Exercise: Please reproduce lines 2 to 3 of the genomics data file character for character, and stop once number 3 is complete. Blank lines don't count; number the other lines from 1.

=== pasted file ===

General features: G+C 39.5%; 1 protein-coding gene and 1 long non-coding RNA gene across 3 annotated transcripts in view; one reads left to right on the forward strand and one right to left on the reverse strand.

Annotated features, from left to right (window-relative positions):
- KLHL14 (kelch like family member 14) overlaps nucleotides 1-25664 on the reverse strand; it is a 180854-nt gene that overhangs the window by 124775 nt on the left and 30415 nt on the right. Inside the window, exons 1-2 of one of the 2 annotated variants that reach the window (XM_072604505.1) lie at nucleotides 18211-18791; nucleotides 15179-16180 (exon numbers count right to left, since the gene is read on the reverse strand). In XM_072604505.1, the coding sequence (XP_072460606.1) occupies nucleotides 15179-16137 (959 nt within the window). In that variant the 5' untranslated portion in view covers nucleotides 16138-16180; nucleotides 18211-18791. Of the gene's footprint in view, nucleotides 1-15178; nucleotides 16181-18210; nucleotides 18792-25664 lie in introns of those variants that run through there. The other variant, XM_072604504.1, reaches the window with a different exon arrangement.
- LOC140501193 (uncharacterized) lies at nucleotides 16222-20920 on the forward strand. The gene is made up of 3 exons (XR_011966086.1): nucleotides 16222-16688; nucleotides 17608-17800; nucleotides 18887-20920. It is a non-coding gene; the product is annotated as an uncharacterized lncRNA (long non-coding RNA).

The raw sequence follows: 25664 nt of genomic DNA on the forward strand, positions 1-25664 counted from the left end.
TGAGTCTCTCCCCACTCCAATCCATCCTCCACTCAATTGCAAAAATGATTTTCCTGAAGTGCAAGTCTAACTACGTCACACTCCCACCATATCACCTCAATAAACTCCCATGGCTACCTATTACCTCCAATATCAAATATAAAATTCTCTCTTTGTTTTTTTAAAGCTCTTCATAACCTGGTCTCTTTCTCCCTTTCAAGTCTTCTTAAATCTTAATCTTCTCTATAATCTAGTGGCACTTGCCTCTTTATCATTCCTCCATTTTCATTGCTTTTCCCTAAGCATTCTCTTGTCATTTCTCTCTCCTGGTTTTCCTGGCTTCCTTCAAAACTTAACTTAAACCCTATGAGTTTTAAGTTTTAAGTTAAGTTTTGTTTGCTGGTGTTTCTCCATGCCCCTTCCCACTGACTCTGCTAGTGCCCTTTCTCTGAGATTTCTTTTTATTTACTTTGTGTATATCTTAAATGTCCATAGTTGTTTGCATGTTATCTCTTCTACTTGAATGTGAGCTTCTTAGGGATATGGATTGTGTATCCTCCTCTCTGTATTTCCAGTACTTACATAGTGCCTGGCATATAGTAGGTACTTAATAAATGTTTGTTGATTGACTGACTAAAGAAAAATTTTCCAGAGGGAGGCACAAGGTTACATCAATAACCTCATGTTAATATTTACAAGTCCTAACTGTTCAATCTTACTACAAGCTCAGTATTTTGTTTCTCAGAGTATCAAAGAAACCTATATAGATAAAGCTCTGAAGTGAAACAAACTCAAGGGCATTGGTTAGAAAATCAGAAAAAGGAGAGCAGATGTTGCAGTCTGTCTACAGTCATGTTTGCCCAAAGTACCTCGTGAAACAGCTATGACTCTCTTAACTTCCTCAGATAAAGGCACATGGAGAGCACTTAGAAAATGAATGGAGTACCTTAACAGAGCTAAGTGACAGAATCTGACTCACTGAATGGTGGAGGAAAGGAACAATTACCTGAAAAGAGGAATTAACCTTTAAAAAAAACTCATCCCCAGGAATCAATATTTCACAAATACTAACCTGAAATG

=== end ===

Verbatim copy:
Annotated features, from left to right (window-relative positions):
- KLHL14 (kelch like family member 14) overlaps nucleotides 1-25664 on the reverse strand; it is a 180854-nt gene that overhangs the window by 124775 nt on the left and 30415 nt on the right. Inside the window, exons 1-2 of one of the 2 annotated variants that reach the window (XM_072604505.1) lie at nucleotides 18211-18791; nucleotides 15179-16180 (exon numbers count right to left, since the gene is read on the reverse strand). In XM_072604505.1, the coding sequence (XP_072460606.1) occupies nucleotides 15179-16137 (959 nt within the window). In that variant the 5' untranslated portion in view covers nucleotides 16138-16180; nucleotides 18211-18791. Of the gene's footprint in view, nucleotides 1-15178; nucleotides 16181-18210; nucleotides 18792-25664 lie in introns of those variants that run through there. The other variant, XM_072604504.1, reaches the window with a different exon arrangement.